I’m left with a sense of sadness — not pity! — this character has a strength I’m sure most of her friends and family cannot see, but there is a bittersweet tang to her story, kind of like the gentle aftertaste of the candy she shared with me, and I can sense that she has more trials to face before she gets her happily ever after. I hope she does get her happily ever after… I can’t wait to get back to my world and grab a copy of her story to find out!
If Jenna’s story intrigues you, you can read more about her in Blind Beauty and Other Tales of Redemption, a compilation of short stories by Meredith Leigh Burton. The book is available on Kindle and Paperback, and the Audiobook is coming soon!
Ms. Burton also has another Snow White retelling releasing next week — Oct. 25 — as part of the Magic Mirrors release. This novella, The Princess and the Invisible Apple Tree, currently available for pre-order for just 99 cents, is one I’ll be reviewing as part of the blog tour for the release, and I can already tell you that you DO NOT want to miss this one!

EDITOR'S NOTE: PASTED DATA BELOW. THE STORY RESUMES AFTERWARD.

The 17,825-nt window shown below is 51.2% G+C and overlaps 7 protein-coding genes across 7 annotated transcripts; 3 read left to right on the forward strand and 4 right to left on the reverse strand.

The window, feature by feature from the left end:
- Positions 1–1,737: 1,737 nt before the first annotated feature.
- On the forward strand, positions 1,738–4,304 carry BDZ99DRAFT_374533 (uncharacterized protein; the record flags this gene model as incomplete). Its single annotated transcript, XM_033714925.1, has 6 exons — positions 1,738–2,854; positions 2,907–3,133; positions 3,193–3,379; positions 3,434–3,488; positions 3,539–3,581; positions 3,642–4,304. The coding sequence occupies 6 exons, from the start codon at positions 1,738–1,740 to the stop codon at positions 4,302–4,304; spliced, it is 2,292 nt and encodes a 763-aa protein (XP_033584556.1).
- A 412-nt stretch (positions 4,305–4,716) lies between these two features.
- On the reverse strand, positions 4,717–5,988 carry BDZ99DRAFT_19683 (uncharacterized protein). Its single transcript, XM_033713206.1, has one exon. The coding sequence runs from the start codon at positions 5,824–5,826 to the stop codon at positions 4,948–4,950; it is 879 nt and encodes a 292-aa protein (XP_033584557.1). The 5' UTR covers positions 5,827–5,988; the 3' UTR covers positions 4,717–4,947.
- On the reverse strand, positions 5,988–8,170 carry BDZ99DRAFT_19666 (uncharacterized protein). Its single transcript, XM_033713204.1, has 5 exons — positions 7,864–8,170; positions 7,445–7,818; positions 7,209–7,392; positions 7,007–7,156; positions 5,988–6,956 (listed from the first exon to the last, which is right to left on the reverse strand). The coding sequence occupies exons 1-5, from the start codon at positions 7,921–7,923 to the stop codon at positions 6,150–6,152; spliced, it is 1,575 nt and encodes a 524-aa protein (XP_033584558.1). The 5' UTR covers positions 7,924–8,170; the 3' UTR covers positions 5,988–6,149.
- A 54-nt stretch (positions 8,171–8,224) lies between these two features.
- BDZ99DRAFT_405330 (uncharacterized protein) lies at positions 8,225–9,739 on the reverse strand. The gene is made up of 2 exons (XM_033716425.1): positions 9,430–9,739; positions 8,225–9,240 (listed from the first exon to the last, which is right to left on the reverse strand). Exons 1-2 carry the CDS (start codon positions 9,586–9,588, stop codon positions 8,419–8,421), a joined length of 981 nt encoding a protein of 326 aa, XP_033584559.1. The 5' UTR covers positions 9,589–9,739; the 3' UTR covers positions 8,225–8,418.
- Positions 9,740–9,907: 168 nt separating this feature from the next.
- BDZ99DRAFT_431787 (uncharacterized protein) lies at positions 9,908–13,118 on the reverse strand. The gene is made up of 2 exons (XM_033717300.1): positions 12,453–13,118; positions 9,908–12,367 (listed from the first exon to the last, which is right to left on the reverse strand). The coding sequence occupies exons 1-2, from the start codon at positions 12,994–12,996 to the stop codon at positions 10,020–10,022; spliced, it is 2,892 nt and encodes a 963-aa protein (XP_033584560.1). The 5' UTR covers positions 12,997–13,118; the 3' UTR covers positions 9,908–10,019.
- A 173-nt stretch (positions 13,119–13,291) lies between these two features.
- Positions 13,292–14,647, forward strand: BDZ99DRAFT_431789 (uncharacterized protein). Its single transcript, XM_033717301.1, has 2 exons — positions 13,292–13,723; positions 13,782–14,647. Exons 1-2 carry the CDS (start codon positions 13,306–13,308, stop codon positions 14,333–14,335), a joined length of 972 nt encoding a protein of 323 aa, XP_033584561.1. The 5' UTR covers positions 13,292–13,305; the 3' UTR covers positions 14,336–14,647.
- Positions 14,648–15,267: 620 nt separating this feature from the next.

About the Author
Meredith Leigh Burton is a voracious devourer of fairy tales. She is a motivational speaker, writer and teacher. She attended the Tennessee School for the Blind and Middle Tennessee State University. She received a degree in English and theater. Meredith hopes to convey through her stories that those with differences can contribute much to the world. She resides in Lynchburg, Tennessee.
Ms. Burton recently had an article about her story published in an online journal. In the article, she talks a little bit about the inspiration behind the apple orchard in this particular story, as well as her view and tips on writing descriptively. It is a great article and I highly recommend it!